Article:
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By Bill Glauber and Bill Glauber,SUN FOREIGN STAFF | September 23, 1996
PERTH, Scotland -- For a slab of sandstone, the Stone of Scone sure does get around.Jacob, the Hebrew patriarch, supposedly slept on it, pilgrims hauled it, Celts shipped it, Edward I stole it, Scottish students stole it back, and a line of kings and queens, including reigning monarch Elizabeth II, have been seated above it during coronation ceremonies at London's Westminster Abbey.Now, 700 years after Edward I claimed the stone for the English, the 300-plus pound slab is returning to Scotland.
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By Dennis Hockman, Chesapeake Home + Living | June 4, 2011
Inside Westminster Abbey, eight 20-foot-tall live trees lined the center aisle during the wedding of Kate Middleton and Prince William. The trees transformed the space, doing what even the most elaborate floral arrangement could not — providing a natural, living sense of permanence and an air of drama. The move was unexpected, unpretentious and bold. A potted tree on your patio or deck can have the same effect. While not every tree is well-suited for a container, there are a surprising number of options, ranging from crape myrtles to hollies.
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NEWS
By Bill Glauber and Bill Glauber,SUN FOREIGN STAFF | September 7, 1997
LONDON -- White lilies for "Mummy."Boy princes weeping.A brother in grief speaking with rage.These were the scenes yesterday at Westminster Abbey, as the life of Diana, Princess of Wales, was celebrated in a funeral service that blended hymns, history and heartbreak in a national farewell.Britain's grandest church, a place for kings, queens and poets, became, for one hour, Diana's last public stage.This was the closest she would come to a state funeral, a service that covered the broad sweep of her life from her royal wedding to her personal problems to her newfound confidence in the final year of her life.
FEATURES
Susan Reimer | May 5, 2011
There is nothing like the death of the world's most-wanted terrorist to blow a royal wedding right off the front page. Will and Kate's helicopter had no more taken off from Buckingham Palace the morning after their wedding than U.S. helicopters were dropping Navy SEALS into Osama bin Laden's compound to kill him. We went from watching happy throngs waving Union Jacks in Trafalgar Square to watching happy throngs waving American flags at Ground...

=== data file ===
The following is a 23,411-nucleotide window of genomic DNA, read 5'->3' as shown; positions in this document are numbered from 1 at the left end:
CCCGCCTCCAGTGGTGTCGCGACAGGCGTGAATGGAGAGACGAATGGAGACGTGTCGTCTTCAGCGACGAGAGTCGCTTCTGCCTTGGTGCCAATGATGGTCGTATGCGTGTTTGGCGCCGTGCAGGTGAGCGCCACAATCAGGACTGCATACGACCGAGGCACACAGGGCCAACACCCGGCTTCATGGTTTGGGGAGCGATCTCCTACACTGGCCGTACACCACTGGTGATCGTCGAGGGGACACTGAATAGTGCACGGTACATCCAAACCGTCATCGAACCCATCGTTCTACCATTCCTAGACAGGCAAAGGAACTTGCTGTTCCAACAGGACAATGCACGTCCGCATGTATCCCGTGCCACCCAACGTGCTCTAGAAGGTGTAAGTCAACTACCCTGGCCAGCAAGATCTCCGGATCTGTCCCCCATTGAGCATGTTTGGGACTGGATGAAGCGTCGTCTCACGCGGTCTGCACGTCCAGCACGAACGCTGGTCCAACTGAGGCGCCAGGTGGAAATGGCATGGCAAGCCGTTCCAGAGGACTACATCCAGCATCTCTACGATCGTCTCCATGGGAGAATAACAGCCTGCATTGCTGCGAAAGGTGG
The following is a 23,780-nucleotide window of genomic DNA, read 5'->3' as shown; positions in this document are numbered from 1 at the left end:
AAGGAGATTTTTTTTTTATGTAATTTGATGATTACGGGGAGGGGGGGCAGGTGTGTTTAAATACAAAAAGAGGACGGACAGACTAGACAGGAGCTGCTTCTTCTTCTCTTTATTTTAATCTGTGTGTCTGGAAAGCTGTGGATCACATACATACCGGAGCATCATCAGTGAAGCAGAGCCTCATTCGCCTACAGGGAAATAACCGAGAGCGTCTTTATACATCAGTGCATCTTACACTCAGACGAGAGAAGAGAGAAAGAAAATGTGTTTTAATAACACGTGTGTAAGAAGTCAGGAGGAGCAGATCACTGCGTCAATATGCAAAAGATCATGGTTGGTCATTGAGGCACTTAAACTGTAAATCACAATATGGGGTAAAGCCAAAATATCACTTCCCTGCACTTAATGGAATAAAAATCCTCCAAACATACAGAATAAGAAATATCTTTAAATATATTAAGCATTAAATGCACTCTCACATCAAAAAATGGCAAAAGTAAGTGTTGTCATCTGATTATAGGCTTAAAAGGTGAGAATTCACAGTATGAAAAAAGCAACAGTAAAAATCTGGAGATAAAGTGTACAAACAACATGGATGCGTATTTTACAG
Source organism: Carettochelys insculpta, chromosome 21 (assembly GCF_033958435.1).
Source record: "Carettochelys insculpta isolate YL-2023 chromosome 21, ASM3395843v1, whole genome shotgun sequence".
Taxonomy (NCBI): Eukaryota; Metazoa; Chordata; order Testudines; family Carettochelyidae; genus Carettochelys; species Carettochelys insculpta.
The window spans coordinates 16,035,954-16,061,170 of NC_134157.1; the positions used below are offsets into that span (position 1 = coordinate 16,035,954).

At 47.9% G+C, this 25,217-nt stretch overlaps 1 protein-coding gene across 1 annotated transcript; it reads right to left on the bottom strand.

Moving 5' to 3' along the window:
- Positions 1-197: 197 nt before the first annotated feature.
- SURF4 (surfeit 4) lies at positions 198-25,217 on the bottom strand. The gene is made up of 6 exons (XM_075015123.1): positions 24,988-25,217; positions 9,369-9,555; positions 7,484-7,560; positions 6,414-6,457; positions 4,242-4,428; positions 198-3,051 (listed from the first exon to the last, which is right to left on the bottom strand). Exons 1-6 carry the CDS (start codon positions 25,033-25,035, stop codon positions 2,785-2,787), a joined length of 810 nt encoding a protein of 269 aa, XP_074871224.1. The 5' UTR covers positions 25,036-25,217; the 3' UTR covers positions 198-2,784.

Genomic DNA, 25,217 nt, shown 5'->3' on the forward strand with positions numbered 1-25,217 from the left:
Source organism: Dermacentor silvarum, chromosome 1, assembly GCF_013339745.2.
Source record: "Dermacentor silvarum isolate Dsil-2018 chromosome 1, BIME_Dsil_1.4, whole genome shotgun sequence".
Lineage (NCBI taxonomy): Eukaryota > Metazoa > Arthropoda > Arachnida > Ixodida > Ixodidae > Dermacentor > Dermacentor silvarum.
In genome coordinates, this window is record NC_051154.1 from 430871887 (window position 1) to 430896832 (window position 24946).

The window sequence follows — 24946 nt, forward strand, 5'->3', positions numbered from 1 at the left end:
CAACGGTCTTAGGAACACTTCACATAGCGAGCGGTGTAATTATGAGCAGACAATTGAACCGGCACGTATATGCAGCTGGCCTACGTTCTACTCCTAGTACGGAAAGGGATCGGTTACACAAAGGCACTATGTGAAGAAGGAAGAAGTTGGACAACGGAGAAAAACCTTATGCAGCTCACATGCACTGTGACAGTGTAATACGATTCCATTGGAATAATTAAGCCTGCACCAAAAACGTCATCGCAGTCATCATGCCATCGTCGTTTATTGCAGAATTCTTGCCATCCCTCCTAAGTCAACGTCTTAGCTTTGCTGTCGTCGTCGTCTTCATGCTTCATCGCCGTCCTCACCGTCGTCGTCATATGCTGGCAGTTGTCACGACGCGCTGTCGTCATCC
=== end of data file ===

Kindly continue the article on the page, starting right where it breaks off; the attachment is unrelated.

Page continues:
FEATURES
January 15, 2008
Jan. 15 1559 England's Queen Elizabeth I was crowned in Westminster Abbey. 1929 Civil rights leader Martin Luther King Jr. was born in Atlanta.
NEWS
April 26, 2002
Queen Elizabeth the Queen Mother: A memorial service for Britain's Queen Elizabeth the Queen Mother, who died March 30 at age 101, will take place at 6:30 p.m. Sunday at Old St. Paul's Episcopal Church, at Charles and Saratoga streets in Baltimore. The service is sponsored by the St. George's Society and the St. Andrew's Society, along with the church. The service will be sung by Old St. Paul's Choir of Men and Boys, and will include hymns, music and readings used at the Queen Mother's service in Westminster Abbey.
NEWS
December 2, 1996
Koji Kobayashi, 89, an industrial visionary who built NEC Corp. of Japan into a leader in the world electronics industry, died Saturday in a hospital in Tokyo.He served as president of NEC from 1964 until 1976 and then as chairman until 1988, overseeing the company's expansion from its initial business of telephone equipment into computers and computer chips.Today, NEC is the largest supplier of personal computers in Japan and is the second largest semiconductor manufacturer in the world, behind Intel Corp.
NEWS
By Bill Glauber and Bill Glauber,SUN FOREIGN STAFF | November 17, 1995
LONDON -- They filled Westminster Abbey yesterday to remember George Peabody, a man whose story reveals that fame is often fleeting, but philanthropy can last forever.Tenants in the homes he built for London's poor were there. So were educators from schools he established in America,including the Peabody Institute in Baltimore.The audience of 1,800 was sprinkled with politicians and clergy, ambassadors and businessman, all somehow still touched by Peabody in the 200th anniversary year of his birth.
NEWS
By Richard O'Mara and Richard O'Mara,London Bureau | April 3, 1993
LONDON -- St. Margaret's, the white church with the blue sundial on its tower, sits in the shadow of the soaring Westminster Abbey, across the street from the Houses of Parliament, and thus at the vortex of the cyclone of tourism that hits London each year.And this church has much to offer. It was founded in the 12th century. John Milton, Samuel Pepys and Winston Churchill were married here. William Caxton, who brought printing to England, is buried here. And Sir Walter Raleigh.Well, not entirely.
NEWS
By Bill Glauber and Bill Glauber,SUN FOREIGN STAFF | September 7, 1997
LONDON -- The British royal family was seeking reconciliation with its subjects.But Charles, the ninth Earl Spencer, had other plans during his funeral tribute yesterday to his sister, Diana, Princess of Wales.He aimed a broadside at the royal family when he said that Diana "needed no royal title to continue to generate her particular brand of magic." Diana was forced to give up the title "Her Royal Highness" after she divorced Prince Charles last year.Spencer also said that as the "blood family" of Diana's sons, Princes William and Harry, he and his two sisters pledged to continue steering the boys "so that their souls are not simply immersed by duty and tradition."
FEATURES
January 15, 2008
Jan. 15 1559 England's Queen Elizabeth I was crowned in Westminster Abbey. 1929 Civil rights leader Martin Luther King Jr. was born in Atlanta.